The Columbus Dispatch

WHO chief: Variant shows need for global synergy

- Jamey Keaten

GENEVA – The World Health Organizati­on on Monday pushed for an internatio­nal accord to help prevent and fight future pandemics amid the emergence of a worrying new omicron COVID-19 variant.

WHO Director-general Tedros Adhanom Ghebreyesu­s also said many uncertaint­ies remain about the variant’s transmissi­bility and severity of its infection.

Tedros joined leaders like outgoing German Chancellor Angela Merkel and Chilean President Sebastian Pinera for a long-planned and largely virtual special session of the U.N. health agency’s member states at the World Health Assembly.

The gathering was aimed at devising a global action plan toward preventing, preparing and responding to future pandemics.

“The emergence of the highly mutated omicron variant underlines just how perilous and precarious our situation is,” Tedros said, calling for a “legally binding” agreement that wasn’t mentioned in a draft text seeking consensus on the way forward. “Indeed, omicron demonstrat­es just why the world needs a new accord on pandemics.”

“Our current system disincenti­vizes countries from alerting others to threats that will inevitably land on their shores,” he said, saying that South Africa and Botswana should be praised and not “penalized” for their work. That was an allusion to travel restrictio­ns announced by many countries on air travel to and from the region.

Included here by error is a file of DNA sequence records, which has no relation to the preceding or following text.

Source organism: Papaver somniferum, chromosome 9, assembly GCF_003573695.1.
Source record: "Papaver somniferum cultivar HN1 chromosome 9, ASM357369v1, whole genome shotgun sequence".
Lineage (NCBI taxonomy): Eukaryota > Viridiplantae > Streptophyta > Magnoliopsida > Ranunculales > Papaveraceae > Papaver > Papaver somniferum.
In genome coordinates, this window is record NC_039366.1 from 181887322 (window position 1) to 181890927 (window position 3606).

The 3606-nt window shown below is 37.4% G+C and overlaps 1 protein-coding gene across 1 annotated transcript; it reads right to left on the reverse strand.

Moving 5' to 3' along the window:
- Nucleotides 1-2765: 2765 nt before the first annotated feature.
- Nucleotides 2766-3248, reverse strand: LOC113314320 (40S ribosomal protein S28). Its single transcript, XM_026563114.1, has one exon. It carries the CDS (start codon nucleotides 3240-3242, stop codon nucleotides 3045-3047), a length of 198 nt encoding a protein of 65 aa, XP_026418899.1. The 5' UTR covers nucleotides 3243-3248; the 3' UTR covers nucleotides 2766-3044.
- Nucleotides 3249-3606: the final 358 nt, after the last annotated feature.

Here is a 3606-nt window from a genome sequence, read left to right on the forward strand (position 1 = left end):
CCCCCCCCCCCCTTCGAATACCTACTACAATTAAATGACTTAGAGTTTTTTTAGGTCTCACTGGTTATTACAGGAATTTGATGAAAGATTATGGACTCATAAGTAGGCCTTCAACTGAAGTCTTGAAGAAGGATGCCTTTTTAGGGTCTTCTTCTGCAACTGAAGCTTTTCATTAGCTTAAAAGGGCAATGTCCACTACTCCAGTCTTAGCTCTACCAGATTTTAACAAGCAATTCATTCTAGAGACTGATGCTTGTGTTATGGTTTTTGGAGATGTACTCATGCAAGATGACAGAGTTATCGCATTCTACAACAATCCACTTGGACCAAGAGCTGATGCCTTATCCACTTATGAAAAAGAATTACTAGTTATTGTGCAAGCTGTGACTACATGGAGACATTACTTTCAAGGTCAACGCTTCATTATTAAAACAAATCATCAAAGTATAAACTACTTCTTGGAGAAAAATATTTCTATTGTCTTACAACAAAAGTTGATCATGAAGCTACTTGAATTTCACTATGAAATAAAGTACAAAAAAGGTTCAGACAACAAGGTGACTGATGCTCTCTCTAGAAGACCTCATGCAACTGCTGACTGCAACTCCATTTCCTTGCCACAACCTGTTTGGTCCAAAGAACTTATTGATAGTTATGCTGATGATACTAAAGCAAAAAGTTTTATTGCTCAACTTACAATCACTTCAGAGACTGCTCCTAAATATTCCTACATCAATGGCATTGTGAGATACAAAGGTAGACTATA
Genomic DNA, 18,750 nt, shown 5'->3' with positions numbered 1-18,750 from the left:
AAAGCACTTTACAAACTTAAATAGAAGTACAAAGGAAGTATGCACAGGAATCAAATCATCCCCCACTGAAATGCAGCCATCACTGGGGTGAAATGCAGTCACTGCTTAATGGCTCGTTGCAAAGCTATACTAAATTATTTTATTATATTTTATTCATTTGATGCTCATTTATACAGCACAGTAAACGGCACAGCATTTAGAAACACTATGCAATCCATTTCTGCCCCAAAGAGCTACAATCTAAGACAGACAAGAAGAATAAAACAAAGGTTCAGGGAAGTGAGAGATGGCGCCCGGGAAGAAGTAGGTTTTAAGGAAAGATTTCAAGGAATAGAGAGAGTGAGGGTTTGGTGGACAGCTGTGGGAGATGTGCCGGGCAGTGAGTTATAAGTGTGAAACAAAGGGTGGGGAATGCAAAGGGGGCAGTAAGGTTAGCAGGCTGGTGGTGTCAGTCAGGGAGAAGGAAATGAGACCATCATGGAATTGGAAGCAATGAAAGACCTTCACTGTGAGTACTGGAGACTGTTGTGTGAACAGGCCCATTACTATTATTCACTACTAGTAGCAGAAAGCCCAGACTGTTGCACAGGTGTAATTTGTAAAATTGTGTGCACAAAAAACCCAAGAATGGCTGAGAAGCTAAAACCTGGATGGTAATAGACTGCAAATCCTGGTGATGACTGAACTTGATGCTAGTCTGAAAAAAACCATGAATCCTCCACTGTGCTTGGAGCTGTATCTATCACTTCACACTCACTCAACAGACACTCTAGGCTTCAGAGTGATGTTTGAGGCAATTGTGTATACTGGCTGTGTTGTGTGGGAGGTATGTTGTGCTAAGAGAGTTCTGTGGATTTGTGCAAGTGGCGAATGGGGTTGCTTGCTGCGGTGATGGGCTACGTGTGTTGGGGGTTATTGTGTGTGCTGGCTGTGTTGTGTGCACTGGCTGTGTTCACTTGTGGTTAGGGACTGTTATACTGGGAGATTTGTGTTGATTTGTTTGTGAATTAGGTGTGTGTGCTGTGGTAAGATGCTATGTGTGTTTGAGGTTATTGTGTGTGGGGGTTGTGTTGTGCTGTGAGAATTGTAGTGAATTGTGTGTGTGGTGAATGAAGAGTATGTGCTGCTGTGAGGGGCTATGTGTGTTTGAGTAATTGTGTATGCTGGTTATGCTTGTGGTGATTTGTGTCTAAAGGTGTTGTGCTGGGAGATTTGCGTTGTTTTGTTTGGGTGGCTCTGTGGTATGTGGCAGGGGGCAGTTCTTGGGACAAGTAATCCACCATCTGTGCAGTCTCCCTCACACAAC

Tedros said WHO scientists and others around the world are working urgently to decipher the threat post by the new variant, saying: “We don’t yet know whether omicron is associated with more transmissi­on, more severe disease, more risk of infections, or more risk of evading vaccines.”

The world should now be “wide awake” to the threat of the coronaviru­s, “but omicron’s very emergence is another reminder that although many of us might think we are done with COVID-19. It’s not done with us,” he said.

A draft resolution set to be adopted by the World Health Assembly stops short of calling for work toward specifical­ly establishi­ng a “pandemic treaty” or “legally binding instrument” sought by some, which could beef up the internatio­nal response when, not if, a new pandemic erupts.

European Union member countries and others had sought language calling for work toward a treaty, but the United States and a few other countries countered that the substance of any accord should be worked out first before any such document is given a name. A “treaty” would suggest a legally binding agreement that could require ratification, and would likely incur domestic political haggling in some countries.

Merkel, whose 16-year tenure is likely to end next week, called for “reliable financing” for WHO and increased contributi­ons to the U.N. agency from its member states – while alluding to the EU position in favor of a binding agreement.

Britain’s ambassador in Geneva, Simon Manley, tweeted a copy of the draft text that was agreed by consensus – as required under WHO rules on such issues – and praised Chile and Australia for their work as co-chairs.

“The #Omicron variant shows yet again why we need a common understand­ing of how we prepare for and respond to pandemics, so we’re all playing by the same rules,” he wrote.

The draft makes no reference to the word “treaty” but does call for the creation of an “intergover­nmental negotiatin­g body” among WHO member states to work out a possible deal to improve pandemic prevention, preparedne­ss and response.

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